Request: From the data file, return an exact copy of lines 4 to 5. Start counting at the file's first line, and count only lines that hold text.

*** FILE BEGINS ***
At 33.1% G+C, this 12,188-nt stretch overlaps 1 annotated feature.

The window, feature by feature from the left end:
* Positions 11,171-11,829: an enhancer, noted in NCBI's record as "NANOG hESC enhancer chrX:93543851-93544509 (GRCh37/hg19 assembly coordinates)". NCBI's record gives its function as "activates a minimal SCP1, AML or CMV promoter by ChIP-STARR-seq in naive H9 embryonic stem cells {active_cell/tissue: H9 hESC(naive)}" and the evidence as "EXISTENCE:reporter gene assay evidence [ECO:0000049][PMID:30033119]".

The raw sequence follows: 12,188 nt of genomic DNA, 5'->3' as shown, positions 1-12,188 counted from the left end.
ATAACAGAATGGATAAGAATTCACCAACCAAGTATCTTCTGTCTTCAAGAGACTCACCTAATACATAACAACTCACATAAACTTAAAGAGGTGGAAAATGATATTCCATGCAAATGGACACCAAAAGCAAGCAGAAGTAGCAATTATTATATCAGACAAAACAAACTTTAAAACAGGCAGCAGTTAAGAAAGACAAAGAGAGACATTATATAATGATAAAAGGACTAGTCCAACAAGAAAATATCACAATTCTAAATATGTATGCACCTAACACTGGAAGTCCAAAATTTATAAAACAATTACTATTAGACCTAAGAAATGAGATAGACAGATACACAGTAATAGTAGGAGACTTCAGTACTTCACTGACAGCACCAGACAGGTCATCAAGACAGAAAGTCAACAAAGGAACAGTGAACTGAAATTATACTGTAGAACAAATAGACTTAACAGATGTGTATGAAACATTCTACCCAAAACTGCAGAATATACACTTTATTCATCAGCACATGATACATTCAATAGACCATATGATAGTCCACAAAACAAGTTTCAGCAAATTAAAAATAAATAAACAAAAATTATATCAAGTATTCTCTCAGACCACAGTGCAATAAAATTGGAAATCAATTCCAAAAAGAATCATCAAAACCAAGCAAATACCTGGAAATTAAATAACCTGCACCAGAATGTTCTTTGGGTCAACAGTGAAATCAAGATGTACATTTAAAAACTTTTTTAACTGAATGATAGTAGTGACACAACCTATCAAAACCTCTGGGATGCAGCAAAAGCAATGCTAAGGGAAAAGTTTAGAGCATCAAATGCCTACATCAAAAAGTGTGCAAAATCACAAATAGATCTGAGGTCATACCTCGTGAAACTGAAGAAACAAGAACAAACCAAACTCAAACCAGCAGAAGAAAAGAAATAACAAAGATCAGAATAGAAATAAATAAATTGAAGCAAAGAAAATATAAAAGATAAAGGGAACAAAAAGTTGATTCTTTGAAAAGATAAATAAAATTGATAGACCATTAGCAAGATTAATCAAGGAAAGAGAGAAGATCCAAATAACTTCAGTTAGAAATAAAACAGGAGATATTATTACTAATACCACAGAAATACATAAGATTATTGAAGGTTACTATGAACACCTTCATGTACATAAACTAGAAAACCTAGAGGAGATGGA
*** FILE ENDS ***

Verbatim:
The raw sequence follows: 12,188 nt of genomic DNA, 5'->3' as shown, positions 1-12,188 counted from the left end.
ATAACAGAATGGATAAGAATTCACCAACCAAGTATCTTCTGTCTTCAAGAGACTCACCTAATACATAACAACTCACATAAACTTAAAGAGGTGGAAAATGATATTCCATGCAAATGGACACCAAAAGCAAGCAGAAGTAGCAATTATTATATCAGACAAAACAAACTTTAAAACAGGCAGCAGTTAAGAAAGACAAAGAGAGACATTATATAATGATAAAAGGACTAGTCCAACAAGAAAATATCACAATTCTAAATATGTATGCACCTAACACTGGAAGTCCAAAATTTATAAAACAATTACTATTAGACCTAAGAAATGAGATAGACAGATACACAGTAATAGTAGGAGACTTCAGTACTTCACTGACAGCACCAGACAGGTCATCAAGACAGAAAGTCAACAAAGGAACAGTGAACTGAAATTATACTGTAGAACAAATAGACTTAACAGATGTGTATGAAACATTCTACCCAAAACTGCAGAATATACACTTTATTCATCAGCACATGATACATTCAATAGACCATATGATAGTCCACAAAACAAGTTTCAGCAAATTAAAAATAAATAAACAAAAATTATATCAAGTATTCTCTCAGACCACAGTGCAATAAAATTGGAAATCAATTCCAAAAAGAATCATCAAAACCAAGCAAATACCTGGAAATTAAATAACCTGCACCAGAATGTTCTTTGGGTCAACAGTGAAATCAAGATGTACATTTAAAAACTTTTTTAACTGAATGATAGTAGTGACACAACCTATCAAAACCTCTGGGATGCAGCAAAAGCAATGCTAAGGGAAAAGTTTAGAGCATCAAATGCCTACATCAAAAAGTGTGCAAAATCACAAATAGATCTGAGGTCATACCTCGTGAAACTGAAGAAACAAGAACAAACCAAACTCAAACCAGCAGAAGAAAAGAAATAACAAAGATCAGAATAGAAATAAATAAATTGAAGCAAAGAAAATATAAAAGATAAAGGGAACAAAAAGTTGATTCTTTGAAAAGATAAATAAAATTGATAGACCATTAGCAAGATTAATCAAGGAAAGAGAGAAGATCCAAATAACTTCAGTTAGAAATAAAACAGGAGATATTATTACTAATACCACAGAAATACATAAGATTATTGAAGGTTACTATGAACACCTTCATGTACATAAACTAGAAAACCTAGAGGAGATGGA